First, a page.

But at night, or on one those 10 – 12 degree days (or less) with no sun and a headwind, it puts the evaporative surface out 5-6 mils from the skin. I put this over the windstopper jacket and find I am good down to 0 — -2 degrees for several hours.
This does not keep me dry. I can feel plenty of sweat, but it is not cold on me. The surface of the gilet gets very cold, but the padding does not act as an efficient heat conductor.
In extremely unpleasant conditions I have found that a loose Kathmandu wind jacket works really well. Being longer, it gives some protection over the hip area, but its major benefit is that being loose over the arms, it removes the evaporative surface from the skin of the arms in the same way the gilet does for the body core. Clearly, it is less aerodynamically efficient, but it makes up for that because I can keep riding!
There are some wrinkles to all this for long distance touring where you have to bush camp. I find that if I wear a long sleeve jersey and then jacket, and gilet if necessary, I can happily last five to six days with a MucOff Dry Shower wipe off each night. There are more than a few places where this will happen in Australia. In this situation, a base layer and / or tight jersey sleeves stink very quickly, especially if you have to cover up for rain. So I've stopped using a base layer. I think the stink issue has something to do with creating an anaerobic environment with tight clothing, whereas letting plenty of air through stops the build-up sof uch bugs and the subsequent ammonia they produce. (The gilet bleeds a bit of air around the edges.)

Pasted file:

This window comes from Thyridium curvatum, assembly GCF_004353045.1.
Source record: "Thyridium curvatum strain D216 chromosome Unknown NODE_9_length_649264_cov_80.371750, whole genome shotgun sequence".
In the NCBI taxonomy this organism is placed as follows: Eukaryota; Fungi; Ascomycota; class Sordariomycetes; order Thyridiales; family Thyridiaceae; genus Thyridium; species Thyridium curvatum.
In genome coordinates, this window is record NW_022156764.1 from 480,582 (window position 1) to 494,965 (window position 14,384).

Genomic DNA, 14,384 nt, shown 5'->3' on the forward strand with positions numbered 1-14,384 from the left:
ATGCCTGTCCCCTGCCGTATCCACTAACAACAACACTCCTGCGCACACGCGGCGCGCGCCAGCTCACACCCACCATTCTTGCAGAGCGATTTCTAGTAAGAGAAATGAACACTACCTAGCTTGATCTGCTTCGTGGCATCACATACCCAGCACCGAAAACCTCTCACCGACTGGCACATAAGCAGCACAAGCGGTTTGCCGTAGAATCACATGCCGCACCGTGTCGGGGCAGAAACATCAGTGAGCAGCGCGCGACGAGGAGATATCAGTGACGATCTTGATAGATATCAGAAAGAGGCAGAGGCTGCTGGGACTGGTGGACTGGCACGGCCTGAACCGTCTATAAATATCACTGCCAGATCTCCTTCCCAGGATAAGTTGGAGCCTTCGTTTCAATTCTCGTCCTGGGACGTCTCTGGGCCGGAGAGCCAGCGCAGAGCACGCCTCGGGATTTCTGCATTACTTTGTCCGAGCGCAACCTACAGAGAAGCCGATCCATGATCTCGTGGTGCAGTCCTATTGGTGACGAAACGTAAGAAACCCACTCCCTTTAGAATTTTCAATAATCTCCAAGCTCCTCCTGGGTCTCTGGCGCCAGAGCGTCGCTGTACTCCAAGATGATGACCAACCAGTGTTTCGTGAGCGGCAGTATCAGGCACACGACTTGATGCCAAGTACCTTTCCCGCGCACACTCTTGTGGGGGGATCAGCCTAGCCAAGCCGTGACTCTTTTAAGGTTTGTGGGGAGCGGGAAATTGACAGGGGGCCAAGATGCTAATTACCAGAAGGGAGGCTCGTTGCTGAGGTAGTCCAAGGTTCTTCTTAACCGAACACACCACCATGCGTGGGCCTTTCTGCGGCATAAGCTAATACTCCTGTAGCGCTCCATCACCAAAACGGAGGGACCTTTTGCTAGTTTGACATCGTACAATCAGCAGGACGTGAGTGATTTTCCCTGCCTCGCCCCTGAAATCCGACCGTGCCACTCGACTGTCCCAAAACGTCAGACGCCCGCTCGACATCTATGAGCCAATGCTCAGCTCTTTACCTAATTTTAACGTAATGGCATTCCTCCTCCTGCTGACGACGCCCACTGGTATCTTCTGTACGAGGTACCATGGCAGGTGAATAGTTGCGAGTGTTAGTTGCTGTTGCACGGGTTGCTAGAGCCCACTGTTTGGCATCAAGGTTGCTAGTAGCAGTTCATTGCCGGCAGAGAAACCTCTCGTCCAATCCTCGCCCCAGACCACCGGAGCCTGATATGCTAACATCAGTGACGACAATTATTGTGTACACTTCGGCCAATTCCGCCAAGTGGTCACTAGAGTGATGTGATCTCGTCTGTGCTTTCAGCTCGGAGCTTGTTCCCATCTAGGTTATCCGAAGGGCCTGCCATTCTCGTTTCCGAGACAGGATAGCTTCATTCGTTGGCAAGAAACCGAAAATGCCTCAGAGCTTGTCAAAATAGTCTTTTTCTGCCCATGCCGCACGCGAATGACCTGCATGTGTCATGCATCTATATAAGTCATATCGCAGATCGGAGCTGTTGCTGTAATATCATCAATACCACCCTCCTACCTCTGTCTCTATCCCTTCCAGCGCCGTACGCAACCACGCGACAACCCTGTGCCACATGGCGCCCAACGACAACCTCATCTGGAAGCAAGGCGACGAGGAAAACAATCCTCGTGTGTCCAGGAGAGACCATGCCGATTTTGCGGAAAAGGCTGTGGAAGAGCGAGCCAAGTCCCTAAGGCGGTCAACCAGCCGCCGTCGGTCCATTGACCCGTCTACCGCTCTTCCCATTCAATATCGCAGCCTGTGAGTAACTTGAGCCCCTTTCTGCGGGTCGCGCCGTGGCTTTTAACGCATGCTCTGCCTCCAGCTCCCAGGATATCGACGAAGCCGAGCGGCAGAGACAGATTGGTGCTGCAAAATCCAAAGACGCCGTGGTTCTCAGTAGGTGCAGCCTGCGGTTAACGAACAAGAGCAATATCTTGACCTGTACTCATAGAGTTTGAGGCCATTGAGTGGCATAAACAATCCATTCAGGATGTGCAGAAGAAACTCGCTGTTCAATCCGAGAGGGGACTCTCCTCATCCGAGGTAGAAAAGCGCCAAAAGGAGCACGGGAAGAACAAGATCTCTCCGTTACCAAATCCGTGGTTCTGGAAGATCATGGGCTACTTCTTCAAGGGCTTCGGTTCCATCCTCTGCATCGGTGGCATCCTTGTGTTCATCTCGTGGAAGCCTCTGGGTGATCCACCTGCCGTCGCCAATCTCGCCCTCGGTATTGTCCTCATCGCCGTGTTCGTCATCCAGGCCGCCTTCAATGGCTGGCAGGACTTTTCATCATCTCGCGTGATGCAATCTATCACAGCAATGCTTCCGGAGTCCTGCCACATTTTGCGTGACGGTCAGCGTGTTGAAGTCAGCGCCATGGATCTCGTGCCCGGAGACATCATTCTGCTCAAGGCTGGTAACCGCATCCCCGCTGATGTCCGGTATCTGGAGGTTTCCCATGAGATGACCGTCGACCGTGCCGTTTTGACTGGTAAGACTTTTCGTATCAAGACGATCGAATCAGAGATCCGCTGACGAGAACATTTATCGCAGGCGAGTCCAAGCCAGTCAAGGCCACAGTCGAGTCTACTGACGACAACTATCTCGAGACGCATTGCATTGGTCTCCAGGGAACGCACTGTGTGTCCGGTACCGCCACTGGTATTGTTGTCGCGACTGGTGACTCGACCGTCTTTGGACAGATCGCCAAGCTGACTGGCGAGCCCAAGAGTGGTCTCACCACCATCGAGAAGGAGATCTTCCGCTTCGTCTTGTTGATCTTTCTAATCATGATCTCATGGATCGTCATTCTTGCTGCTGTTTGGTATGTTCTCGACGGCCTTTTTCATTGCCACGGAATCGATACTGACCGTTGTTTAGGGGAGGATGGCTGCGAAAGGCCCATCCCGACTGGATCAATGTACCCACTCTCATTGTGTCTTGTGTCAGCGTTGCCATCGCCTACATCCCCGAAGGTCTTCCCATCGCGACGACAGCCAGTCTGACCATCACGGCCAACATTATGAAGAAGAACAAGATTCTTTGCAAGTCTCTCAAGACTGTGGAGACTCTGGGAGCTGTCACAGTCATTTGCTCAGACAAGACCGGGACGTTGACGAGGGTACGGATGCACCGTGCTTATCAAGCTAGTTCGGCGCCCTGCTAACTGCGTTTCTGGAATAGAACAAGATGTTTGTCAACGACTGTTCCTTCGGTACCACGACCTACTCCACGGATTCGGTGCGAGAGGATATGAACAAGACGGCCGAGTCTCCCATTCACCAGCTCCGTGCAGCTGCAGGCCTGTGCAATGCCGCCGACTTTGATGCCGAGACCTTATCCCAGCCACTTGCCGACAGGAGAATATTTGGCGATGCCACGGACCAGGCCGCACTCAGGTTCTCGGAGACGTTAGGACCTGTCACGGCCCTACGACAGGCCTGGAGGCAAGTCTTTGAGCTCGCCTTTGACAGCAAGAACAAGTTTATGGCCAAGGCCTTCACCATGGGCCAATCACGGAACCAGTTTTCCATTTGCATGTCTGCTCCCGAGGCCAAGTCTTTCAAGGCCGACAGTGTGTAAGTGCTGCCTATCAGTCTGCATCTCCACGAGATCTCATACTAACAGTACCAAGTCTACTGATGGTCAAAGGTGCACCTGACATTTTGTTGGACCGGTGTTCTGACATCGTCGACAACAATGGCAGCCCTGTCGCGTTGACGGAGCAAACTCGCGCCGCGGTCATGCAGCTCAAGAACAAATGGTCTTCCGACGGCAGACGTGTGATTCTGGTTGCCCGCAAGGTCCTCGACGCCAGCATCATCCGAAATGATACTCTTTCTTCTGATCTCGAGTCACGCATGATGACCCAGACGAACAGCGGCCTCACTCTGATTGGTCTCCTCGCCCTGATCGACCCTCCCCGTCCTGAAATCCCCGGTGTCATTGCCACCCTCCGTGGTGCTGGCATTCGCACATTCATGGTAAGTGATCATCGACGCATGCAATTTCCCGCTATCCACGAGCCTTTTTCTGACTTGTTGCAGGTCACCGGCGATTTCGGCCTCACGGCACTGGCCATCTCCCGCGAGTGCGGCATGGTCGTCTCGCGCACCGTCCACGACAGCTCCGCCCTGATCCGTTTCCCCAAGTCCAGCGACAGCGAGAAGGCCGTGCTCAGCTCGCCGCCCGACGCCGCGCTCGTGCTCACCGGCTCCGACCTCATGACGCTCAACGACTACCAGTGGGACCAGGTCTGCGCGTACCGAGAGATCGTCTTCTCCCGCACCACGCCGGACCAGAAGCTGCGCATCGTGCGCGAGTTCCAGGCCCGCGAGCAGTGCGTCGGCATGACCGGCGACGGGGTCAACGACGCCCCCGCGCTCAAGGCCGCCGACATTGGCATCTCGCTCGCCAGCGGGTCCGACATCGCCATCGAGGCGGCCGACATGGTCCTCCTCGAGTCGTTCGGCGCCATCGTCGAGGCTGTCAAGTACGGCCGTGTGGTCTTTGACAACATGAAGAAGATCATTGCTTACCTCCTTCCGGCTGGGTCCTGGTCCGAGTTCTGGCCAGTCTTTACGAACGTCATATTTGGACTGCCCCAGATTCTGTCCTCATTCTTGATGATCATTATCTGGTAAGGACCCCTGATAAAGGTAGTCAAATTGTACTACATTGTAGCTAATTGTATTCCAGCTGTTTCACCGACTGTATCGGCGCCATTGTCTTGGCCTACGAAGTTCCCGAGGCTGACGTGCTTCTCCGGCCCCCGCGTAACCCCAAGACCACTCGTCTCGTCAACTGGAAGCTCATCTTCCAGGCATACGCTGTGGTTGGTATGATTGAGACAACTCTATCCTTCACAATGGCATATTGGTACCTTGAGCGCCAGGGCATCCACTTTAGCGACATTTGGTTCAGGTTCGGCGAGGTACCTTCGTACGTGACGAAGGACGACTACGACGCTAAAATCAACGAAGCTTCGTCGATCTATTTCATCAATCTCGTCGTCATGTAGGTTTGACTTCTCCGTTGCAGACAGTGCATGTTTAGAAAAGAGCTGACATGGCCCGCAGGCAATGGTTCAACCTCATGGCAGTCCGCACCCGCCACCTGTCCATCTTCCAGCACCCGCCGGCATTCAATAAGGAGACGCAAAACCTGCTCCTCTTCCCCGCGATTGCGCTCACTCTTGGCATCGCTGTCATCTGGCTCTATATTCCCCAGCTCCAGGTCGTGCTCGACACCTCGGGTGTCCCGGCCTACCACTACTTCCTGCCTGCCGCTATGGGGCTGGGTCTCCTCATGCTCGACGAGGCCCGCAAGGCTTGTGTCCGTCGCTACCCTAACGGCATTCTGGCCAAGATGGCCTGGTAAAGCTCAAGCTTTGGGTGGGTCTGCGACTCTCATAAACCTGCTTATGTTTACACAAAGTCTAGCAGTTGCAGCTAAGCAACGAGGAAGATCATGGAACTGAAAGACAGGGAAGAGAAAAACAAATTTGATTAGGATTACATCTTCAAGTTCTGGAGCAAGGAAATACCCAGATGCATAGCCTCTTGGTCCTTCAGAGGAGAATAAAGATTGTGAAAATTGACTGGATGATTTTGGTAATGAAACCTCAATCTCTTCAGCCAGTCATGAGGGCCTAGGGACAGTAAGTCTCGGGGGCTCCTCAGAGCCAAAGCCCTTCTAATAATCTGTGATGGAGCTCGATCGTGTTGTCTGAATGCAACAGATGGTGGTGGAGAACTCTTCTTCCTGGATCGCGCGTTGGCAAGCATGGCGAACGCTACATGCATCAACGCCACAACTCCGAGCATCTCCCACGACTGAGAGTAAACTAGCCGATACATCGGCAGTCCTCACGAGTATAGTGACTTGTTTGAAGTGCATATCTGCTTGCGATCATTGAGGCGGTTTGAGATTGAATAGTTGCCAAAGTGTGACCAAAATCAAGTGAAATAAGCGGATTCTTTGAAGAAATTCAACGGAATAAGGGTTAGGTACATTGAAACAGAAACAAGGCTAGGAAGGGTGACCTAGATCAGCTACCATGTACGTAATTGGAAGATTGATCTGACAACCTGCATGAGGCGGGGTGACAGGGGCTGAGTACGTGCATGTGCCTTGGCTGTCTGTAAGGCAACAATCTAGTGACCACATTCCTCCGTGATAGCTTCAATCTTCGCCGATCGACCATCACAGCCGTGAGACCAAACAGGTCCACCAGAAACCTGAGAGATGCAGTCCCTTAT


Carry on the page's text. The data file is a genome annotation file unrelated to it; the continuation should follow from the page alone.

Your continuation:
The Australian Institute of Sport found that putting athletes on a low salt diet also meant that sweat is much less smelly, and that is my experience.